There is a fairytale I’ll never tell you, the one



where the ground was nothing but a mouth waiting

to suck in the winds that forgot to blow



severed dandelion heads pirouetted in the air

like mothballs shadowing the saucer

of the sun, how it’s beams bubbled the backs

of our necks, they grew gardens of red

that itched and multiplied like weeds



the rings I used to wear fell and clattered

like pennies in a fountain, the children bent down

to fish them from the humming blades of grass



it almost sounded like a

bee body when it rode through

on the well-rings of thought in

the stiff summer air,

but there were no yellow-spangles to see

only little white crossbows,

aerial back-benders that

swam into sight and speech, that bristled above

a body of warning bells and skin cells

all of us listening from below



the wrinkled pages of our eyelids rustled

I sniffed the air for the scent of your hair

and my hand closed around nothing but wisps of sensor fusion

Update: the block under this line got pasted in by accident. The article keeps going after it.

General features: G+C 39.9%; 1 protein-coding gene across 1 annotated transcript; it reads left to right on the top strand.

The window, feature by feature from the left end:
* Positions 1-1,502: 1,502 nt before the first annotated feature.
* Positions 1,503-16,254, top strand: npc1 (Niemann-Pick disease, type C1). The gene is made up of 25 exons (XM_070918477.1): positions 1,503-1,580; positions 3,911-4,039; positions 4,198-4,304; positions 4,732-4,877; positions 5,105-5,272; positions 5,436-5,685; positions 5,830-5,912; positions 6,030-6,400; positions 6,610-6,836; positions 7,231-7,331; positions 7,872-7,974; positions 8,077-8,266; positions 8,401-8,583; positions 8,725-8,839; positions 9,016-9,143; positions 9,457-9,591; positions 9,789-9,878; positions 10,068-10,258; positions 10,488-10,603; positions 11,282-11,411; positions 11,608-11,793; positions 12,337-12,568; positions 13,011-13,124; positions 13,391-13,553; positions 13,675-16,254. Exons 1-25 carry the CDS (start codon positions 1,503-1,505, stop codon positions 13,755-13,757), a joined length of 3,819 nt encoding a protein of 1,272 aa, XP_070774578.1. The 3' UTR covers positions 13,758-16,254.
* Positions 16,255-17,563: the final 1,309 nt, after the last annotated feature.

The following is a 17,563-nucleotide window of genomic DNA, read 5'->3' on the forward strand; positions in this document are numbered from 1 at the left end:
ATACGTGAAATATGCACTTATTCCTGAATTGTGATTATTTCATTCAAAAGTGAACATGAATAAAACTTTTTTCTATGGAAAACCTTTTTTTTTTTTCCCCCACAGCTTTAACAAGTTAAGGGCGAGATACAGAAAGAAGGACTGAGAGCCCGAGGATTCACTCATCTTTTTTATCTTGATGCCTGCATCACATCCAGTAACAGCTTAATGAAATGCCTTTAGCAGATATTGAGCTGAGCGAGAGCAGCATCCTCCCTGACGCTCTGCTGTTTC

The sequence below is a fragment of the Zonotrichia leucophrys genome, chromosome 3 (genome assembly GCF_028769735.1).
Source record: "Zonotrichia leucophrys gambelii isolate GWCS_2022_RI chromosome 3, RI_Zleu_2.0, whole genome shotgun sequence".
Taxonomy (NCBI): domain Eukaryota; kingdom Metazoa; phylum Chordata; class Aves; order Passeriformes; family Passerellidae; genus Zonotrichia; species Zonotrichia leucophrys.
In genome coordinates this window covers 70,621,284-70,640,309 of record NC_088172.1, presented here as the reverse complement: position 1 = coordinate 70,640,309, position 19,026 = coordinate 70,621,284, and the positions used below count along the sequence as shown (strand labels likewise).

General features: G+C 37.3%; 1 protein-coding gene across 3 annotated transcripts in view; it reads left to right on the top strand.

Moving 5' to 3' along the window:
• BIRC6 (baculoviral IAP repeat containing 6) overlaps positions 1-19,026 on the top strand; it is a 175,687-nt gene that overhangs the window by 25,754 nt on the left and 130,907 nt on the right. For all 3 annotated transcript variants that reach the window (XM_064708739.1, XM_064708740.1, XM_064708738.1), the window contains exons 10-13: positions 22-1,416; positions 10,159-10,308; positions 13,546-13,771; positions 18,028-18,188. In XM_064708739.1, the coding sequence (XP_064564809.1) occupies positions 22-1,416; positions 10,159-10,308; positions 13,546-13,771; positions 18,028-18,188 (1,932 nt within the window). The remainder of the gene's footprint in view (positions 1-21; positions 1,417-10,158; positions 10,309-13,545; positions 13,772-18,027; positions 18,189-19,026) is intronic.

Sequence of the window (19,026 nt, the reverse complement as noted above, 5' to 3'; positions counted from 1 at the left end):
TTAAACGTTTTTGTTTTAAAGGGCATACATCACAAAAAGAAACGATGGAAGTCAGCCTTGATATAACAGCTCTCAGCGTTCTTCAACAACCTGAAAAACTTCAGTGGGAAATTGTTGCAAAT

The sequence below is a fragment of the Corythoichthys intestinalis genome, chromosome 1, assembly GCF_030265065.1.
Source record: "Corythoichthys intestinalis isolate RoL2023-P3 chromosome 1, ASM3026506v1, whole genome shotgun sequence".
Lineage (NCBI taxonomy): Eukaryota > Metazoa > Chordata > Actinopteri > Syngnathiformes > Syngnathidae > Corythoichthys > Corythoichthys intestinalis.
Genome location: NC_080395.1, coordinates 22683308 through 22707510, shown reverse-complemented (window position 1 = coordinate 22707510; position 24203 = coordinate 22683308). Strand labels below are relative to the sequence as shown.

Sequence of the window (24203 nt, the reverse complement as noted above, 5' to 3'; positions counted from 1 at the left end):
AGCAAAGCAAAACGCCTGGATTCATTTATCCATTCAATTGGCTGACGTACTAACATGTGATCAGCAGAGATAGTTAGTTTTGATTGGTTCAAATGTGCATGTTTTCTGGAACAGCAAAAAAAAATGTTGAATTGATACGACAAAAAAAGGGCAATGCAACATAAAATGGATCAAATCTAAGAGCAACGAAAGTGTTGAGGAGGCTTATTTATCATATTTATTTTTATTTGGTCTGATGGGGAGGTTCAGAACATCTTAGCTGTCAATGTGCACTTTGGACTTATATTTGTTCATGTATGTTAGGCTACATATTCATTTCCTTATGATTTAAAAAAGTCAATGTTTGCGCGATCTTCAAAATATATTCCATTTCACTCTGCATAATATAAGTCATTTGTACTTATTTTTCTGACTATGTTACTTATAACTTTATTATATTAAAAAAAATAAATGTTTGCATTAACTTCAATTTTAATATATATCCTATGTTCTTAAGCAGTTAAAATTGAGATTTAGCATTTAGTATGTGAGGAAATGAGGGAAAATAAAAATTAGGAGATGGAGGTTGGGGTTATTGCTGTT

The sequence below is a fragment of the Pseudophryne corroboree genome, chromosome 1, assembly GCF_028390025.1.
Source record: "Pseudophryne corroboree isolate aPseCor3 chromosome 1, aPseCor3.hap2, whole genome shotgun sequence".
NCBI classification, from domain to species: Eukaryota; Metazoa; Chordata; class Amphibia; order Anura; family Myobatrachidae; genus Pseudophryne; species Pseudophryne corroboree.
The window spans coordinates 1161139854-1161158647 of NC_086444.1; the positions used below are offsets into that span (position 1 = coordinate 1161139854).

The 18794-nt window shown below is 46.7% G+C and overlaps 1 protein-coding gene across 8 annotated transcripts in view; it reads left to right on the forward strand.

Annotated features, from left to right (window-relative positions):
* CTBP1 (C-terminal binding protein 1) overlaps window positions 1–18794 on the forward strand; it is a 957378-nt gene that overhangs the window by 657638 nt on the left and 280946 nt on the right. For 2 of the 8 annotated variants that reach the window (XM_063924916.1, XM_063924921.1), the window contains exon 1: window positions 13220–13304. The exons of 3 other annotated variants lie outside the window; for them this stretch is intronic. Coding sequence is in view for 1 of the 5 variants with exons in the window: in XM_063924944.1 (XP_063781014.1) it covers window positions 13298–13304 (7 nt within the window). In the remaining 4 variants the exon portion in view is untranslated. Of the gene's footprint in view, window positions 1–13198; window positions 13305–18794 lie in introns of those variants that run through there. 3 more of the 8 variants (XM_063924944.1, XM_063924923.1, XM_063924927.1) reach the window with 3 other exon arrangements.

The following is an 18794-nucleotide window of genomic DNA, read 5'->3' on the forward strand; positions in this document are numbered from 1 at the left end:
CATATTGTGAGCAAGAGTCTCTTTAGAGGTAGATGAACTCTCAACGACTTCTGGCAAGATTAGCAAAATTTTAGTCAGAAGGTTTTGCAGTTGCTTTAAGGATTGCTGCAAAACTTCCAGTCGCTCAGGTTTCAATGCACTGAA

I won’t say that unpeopled jets circled us then
like white eyes in the cotton stalks
acrobats turning up green roots
I hid you beneath your bed and
I wondered whose map we were flashing on,
a red dot jumping from whose pages, whose screen
I cannot explain to you how
I didn’t want us to blink out in a wash of white


how everyone on the island of that red dot
felt to me then like the sapling whose growth
I measure with a yard stick
making climbing marker ticks year by year


they were the straight lined seismograph,
the smooth pebbles that pave our yard
their cries were yours when I cooed you to sleep


everyone looking skyward then was to me

the promise of rain on a bleeding thumb.